Bane of new laws without funds


    CONGRESS passes bills with good intentions, then the President signs them into laws. However lofty the purpose or imperative their indispensability, laws are as good only as the way they are implemented. Unfortunately, many legislation cannot see the light of implementation because of lack of funds.

    One grand example is the Universal Health Care Law, which can draw from the P255 billion allotted by the government for its first year of implementation. Implementation in the succeeding years will depend on new taxes.

    For sure, the Duterte administration will find ways to ensure that the Universal Health Care Law is funded, even to the extent of imposing controversial taxes such as those on e-cigarettes and vapes, classifying these as “sin” products such as alcohol and regular cigarettes.

    There are, however, new laws which perhaps are not as important as the Universal Health Care Law but were passed by Congress and signed by President Duterte, and needing the same fund support from the government.

    These are Republic Acts 11194, 11230, 11459, 11293 and 11036. These new laws are about various concerns, and are important, too. The first is about the conservation of the Gabaldon school buildings. The second is the “Tulong Trabaho Act” which mandates Tesda to provide free access to technical vocational education and training particularly for the out-of-school youth and the unemployed.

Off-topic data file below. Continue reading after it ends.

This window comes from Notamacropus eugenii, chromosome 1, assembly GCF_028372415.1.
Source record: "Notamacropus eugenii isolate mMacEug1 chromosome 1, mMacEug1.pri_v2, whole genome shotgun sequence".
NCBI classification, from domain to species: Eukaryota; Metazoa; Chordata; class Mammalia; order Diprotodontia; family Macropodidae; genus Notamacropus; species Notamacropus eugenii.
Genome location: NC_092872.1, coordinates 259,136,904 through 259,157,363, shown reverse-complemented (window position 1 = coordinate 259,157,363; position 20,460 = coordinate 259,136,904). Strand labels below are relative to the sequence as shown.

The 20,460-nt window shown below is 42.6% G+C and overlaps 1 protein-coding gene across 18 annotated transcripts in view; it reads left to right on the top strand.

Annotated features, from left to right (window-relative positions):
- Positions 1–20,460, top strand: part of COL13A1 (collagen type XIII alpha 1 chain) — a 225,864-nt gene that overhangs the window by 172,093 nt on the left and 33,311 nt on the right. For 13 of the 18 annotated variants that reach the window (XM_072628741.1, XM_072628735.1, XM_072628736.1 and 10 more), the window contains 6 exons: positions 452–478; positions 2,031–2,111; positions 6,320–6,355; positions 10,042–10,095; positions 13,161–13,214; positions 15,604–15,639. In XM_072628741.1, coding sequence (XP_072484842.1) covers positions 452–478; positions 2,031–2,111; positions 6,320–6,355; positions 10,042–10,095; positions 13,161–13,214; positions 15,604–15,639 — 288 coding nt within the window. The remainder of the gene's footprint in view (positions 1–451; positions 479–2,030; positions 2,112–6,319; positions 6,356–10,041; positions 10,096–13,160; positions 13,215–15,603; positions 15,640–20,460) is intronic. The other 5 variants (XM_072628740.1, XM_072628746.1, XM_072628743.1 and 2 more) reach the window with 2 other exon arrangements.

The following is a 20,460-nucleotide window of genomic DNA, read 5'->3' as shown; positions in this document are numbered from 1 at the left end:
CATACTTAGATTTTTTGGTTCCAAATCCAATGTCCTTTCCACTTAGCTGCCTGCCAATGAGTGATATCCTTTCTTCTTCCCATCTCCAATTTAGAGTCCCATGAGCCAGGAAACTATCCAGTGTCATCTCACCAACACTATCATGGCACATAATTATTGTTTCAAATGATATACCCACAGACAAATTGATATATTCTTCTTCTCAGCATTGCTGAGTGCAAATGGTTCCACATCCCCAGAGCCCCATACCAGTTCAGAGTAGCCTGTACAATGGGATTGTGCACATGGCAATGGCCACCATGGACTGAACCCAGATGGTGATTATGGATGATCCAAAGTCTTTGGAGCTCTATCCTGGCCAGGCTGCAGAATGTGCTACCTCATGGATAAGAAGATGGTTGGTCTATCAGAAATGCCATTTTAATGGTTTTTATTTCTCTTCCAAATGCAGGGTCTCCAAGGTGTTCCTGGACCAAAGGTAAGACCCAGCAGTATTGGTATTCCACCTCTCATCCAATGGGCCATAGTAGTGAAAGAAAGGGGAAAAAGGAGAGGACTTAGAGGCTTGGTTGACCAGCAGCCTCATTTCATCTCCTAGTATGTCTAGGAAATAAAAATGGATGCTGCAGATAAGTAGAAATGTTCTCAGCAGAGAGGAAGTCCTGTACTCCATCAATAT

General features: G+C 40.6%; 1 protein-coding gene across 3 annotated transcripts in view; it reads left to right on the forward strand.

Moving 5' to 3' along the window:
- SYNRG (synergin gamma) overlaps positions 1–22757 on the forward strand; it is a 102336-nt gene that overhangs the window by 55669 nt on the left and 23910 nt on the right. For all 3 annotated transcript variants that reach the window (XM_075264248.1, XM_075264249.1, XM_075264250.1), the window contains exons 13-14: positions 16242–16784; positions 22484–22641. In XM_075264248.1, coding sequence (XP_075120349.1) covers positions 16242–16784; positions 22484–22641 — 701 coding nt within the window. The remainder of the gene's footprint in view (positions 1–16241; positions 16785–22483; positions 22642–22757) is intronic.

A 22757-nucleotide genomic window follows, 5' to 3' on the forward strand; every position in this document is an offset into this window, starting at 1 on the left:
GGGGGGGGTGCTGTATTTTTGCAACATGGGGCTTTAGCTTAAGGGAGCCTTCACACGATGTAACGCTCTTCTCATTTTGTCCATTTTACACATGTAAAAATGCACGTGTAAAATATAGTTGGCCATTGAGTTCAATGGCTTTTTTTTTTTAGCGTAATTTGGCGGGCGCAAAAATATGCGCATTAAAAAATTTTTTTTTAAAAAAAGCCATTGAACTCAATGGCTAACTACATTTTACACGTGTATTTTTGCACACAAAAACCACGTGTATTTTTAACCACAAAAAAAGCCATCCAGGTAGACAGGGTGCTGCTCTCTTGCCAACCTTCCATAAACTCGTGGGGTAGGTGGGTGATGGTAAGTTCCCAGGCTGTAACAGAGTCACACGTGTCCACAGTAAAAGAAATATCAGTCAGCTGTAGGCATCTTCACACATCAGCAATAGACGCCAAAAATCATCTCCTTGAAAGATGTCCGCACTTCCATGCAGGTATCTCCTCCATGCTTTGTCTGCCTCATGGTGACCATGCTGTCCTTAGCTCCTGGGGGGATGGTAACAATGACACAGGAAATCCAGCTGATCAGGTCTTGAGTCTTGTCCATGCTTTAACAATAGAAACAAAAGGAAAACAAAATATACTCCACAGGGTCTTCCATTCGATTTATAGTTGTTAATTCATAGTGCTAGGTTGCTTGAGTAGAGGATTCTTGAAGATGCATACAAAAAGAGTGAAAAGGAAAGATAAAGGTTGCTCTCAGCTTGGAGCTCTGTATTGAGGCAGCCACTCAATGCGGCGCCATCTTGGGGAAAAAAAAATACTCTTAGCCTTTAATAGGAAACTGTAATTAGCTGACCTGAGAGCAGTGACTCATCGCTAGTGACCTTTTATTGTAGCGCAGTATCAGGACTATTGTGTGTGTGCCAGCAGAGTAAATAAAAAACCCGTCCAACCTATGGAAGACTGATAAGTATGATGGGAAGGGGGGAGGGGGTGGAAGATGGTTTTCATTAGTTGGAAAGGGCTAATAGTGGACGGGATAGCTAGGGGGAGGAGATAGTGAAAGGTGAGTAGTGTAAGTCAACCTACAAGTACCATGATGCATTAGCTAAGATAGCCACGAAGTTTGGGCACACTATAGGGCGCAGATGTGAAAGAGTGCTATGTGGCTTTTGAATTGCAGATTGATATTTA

The third is the “Judges-at-Large Act” which creates the positions for 50 judges-at-large – 30 in the regional trial courts and 20 in the metropolitan trial courts. The fourth is “Philippine Innovation Act” which pushes technical advancement to enhance the competitiveness of the Philippine economy, especially the micro, small and medium enterprises. The Neda is at the forefront of implementing this law.

    The fifth and last is the “Mental Health Act” which provides, among others, for the establishment of a mental health hotline to prevent a possible crisis on mental health especially among Filipino children and young adults.

    Even a cursory perusal of this list of new laws will show that all these are equally important. The services to be rendered by concerned agencies through these laws are absolutely necessary.

    Our senators and congressmen should then make sure that these laws are funded under the P4.1-trillion national budget for 2020.